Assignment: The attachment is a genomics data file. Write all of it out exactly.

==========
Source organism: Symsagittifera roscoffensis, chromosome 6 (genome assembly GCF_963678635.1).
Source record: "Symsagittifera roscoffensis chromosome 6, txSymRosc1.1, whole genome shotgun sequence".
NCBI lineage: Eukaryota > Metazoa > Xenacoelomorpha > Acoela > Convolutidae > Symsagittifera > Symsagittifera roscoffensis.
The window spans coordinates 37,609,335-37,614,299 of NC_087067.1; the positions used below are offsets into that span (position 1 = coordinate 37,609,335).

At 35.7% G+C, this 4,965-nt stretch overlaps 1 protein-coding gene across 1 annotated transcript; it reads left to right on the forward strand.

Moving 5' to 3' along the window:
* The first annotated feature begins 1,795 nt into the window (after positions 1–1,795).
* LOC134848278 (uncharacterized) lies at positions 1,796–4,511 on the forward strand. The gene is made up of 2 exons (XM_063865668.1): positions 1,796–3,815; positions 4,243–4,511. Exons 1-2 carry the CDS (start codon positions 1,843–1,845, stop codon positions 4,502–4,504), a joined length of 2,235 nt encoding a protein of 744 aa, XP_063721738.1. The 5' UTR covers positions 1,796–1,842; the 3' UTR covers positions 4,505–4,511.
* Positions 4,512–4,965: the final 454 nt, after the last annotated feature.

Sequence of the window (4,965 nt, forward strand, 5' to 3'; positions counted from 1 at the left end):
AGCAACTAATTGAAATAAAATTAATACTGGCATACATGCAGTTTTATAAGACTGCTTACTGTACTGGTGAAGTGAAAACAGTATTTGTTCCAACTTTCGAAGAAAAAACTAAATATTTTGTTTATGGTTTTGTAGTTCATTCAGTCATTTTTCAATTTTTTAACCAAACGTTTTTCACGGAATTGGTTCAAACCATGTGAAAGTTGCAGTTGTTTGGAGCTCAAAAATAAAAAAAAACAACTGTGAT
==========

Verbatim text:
Source organism: Symsagittifera roscoffensis, chromosome 6 (genome assembly GCF_963678635.1).
Source record: "Symsagittifera roscoffensis chromosome 6, txSymRosc1.1, whole genome shotgun sequence".
NCBI lineage: Eukaryota > Metazoa > Xenacoelomorpha > Acoela > Convolutidae > Symsagittifera > Symsagittifera roscoffensis.
The window spans coordinates 37,609,335-37,614,299 of NC_087067.1; the positions used below are offsets into that span (position 1 = coordinate 37,609,335).

At 35.7% G+C, this 4,965-nt stretch overlaps 1 protein-coding gene across 1 annotated transcript; it reads left to right on the forward strand.

Moving 5' to 3' along the window:
* The first annotated feature begins 1,795 nt into the window (after positions 1–1,795).
* LOC134848278 (uncharacterized) lies at positions 1,796–4,511 on the forward strand. The gene is made up of 2 exons (XM_063865668.1): positions 1,796–3,815; positions 4,243–4,511. Exons 1-2 carry the CDS (start codon positions 1,843–1,845, stop codon positions 4,502–4,504), a joined length of 2,235 nt encoding a protein of 744 aa, XP_063721738.1. The 5' UTR covers positions 1,796–1,842; the 3' UTR covers positions 4,505–4,511.
* Positions 4,512–4,965: the final 454 nt, after the last annotated feature.

Sequence of the window (4,965 nt, forward strand, 5' to 3'; positions counted from 1 at the left end):
AGCAACTAATTGAAATAAAATTAATACTGGCATACATGCAGTTTTATAAGACTGCTTACTGTACTGGTGAAGTGAAAACAGTATTTGTTCCAACTTTCGAAGAAAAAACTAAATATTTTGTTTATGGTTTTGTAGTTCATTCAGTCATTTTTCAATTTTTTAACCAAACGTTTTTCACGGAATTGGTTCAAACCATGTGAAAGTTGCAGTTGTTTGGAGCTCAAAAATAAAAAAAAACAACTGTGAT